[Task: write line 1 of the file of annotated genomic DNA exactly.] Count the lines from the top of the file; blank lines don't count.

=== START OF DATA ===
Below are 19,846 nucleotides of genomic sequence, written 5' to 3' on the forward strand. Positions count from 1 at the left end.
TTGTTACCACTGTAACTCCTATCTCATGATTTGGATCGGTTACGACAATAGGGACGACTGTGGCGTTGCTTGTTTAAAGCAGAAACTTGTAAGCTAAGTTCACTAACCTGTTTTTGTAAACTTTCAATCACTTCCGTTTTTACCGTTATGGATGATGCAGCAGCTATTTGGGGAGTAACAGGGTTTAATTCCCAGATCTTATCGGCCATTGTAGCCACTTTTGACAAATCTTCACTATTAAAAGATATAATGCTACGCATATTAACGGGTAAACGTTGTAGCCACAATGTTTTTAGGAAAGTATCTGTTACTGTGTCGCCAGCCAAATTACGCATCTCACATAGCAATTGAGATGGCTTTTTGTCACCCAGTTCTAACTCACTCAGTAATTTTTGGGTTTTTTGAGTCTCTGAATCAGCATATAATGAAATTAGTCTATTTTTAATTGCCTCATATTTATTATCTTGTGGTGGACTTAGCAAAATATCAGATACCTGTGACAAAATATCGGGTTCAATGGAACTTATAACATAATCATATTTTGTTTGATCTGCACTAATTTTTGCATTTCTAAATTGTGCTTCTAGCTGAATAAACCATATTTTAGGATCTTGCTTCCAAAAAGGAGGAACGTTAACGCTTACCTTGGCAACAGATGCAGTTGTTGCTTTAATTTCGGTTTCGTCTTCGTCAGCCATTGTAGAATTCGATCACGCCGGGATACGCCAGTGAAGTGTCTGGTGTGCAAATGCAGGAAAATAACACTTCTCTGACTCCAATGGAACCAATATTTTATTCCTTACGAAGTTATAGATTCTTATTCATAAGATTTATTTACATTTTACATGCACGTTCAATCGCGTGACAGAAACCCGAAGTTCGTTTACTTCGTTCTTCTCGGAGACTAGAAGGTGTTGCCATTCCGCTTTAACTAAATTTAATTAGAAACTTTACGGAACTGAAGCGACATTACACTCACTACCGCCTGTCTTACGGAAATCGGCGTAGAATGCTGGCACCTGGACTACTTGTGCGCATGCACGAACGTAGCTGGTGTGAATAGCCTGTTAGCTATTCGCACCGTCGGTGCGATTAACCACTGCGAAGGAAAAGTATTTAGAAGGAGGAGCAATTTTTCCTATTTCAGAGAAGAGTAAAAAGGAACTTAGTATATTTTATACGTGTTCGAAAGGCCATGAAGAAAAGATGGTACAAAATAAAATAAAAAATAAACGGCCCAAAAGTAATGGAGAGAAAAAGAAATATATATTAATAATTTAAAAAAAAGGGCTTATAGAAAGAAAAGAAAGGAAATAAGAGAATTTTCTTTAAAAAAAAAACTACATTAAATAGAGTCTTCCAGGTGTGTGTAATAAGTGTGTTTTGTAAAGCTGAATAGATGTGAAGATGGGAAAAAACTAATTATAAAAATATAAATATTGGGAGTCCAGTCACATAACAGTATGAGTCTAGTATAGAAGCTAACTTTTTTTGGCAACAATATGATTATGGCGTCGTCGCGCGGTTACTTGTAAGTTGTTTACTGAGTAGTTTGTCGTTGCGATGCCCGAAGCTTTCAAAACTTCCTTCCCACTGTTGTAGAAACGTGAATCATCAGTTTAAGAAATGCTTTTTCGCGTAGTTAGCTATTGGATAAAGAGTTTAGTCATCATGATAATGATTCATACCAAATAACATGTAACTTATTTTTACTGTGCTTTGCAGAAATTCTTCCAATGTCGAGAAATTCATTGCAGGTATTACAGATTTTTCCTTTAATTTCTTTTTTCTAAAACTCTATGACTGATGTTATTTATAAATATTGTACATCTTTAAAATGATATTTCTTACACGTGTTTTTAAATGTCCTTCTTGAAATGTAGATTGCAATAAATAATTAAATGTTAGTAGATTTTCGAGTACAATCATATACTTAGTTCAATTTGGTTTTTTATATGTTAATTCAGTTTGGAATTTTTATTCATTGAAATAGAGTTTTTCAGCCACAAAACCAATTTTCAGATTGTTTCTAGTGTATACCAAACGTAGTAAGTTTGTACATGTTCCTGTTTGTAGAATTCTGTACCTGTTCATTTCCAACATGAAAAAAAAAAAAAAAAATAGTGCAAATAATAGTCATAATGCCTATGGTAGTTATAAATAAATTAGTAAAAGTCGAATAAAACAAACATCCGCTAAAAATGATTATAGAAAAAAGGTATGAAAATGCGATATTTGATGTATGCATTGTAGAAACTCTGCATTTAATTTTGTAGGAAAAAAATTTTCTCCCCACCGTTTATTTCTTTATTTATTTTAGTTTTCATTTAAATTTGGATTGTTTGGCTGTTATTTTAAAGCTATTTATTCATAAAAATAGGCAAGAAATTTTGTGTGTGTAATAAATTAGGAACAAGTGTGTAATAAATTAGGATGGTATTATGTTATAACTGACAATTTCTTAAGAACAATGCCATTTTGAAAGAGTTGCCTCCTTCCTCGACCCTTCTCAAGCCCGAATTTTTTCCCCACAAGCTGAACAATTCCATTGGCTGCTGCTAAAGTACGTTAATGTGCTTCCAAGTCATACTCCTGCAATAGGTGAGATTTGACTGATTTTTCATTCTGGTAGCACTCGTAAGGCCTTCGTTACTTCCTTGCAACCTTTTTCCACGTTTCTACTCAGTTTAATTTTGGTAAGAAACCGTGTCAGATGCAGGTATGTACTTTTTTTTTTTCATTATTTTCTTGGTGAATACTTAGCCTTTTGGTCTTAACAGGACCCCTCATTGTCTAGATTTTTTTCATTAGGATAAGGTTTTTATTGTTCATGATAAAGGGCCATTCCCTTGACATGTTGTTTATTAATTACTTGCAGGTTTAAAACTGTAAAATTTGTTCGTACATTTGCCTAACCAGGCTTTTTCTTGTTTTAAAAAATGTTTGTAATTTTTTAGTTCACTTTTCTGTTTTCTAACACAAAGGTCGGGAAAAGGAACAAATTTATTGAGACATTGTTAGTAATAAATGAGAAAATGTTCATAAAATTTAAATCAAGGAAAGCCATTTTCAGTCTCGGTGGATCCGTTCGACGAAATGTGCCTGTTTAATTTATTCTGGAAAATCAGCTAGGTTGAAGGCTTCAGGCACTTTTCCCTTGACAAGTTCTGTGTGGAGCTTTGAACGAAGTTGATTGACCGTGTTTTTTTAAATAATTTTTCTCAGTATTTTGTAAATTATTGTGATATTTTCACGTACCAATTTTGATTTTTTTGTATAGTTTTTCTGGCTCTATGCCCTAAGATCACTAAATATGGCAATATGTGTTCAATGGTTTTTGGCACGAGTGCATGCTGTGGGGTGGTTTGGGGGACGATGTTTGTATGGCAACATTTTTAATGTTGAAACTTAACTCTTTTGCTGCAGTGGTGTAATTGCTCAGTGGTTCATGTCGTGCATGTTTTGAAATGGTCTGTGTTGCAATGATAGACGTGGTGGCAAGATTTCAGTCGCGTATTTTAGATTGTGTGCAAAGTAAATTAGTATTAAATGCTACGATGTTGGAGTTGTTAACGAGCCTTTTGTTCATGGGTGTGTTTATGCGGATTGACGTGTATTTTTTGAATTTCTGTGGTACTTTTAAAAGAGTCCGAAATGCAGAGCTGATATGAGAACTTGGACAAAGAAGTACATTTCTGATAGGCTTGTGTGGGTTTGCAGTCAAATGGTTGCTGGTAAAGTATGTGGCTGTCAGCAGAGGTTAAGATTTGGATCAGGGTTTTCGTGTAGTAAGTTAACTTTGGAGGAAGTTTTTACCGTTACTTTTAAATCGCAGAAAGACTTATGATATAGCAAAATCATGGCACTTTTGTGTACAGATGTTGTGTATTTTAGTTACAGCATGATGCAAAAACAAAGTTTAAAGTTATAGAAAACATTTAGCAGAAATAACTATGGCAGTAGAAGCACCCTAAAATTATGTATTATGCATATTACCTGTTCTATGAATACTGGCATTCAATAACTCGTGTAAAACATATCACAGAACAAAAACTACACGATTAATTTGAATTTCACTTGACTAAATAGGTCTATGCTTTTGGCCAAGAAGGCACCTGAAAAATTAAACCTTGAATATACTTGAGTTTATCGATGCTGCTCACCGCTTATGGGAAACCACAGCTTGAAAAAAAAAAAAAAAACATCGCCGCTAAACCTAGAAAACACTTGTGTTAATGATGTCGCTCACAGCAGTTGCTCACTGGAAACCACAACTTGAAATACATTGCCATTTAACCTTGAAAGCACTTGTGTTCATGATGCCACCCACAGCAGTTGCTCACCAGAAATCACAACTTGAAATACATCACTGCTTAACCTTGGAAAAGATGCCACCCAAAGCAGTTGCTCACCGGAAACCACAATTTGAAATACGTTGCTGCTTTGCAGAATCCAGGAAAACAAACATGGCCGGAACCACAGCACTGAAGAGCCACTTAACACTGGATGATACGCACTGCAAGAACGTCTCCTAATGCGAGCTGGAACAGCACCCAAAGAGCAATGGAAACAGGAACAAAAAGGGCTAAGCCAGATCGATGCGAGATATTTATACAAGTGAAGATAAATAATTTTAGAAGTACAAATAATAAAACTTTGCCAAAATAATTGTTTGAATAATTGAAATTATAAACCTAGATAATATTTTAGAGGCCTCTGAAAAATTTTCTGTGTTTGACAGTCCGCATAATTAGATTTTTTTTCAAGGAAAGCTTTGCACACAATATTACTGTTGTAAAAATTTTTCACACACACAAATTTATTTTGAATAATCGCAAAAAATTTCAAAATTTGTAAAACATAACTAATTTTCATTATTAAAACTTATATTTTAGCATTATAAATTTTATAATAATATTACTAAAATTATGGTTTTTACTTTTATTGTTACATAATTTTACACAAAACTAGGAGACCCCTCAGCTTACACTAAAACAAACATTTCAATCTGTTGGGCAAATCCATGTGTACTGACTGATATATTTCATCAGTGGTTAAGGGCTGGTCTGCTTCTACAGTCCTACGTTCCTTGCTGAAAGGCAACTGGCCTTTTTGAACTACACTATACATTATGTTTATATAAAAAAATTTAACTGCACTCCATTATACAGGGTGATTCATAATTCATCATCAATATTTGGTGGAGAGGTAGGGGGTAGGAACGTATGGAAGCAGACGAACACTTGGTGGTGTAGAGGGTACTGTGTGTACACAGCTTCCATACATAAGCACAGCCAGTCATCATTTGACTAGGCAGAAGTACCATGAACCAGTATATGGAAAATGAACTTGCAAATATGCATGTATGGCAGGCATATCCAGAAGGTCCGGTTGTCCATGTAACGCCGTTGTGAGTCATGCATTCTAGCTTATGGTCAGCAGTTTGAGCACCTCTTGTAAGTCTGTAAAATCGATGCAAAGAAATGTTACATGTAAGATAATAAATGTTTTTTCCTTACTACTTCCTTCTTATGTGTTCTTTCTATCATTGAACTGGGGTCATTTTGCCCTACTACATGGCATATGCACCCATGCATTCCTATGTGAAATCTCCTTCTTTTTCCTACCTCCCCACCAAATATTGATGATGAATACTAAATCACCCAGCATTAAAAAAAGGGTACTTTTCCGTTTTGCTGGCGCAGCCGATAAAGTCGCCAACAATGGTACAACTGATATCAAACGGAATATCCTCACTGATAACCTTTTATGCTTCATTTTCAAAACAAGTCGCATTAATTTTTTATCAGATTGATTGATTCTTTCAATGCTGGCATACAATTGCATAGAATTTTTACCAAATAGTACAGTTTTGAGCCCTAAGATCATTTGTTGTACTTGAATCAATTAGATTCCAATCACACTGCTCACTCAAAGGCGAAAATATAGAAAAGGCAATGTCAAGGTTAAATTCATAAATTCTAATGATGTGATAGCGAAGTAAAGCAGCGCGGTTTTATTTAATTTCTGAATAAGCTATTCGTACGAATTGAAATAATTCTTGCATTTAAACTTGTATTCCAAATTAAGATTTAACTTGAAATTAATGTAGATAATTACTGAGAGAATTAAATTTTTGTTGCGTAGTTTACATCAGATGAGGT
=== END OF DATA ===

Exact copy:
Below are 19,846 nucleotides of genomic sequence, written 5' to 3' on the forward strand. Positions count from 1 at the left end.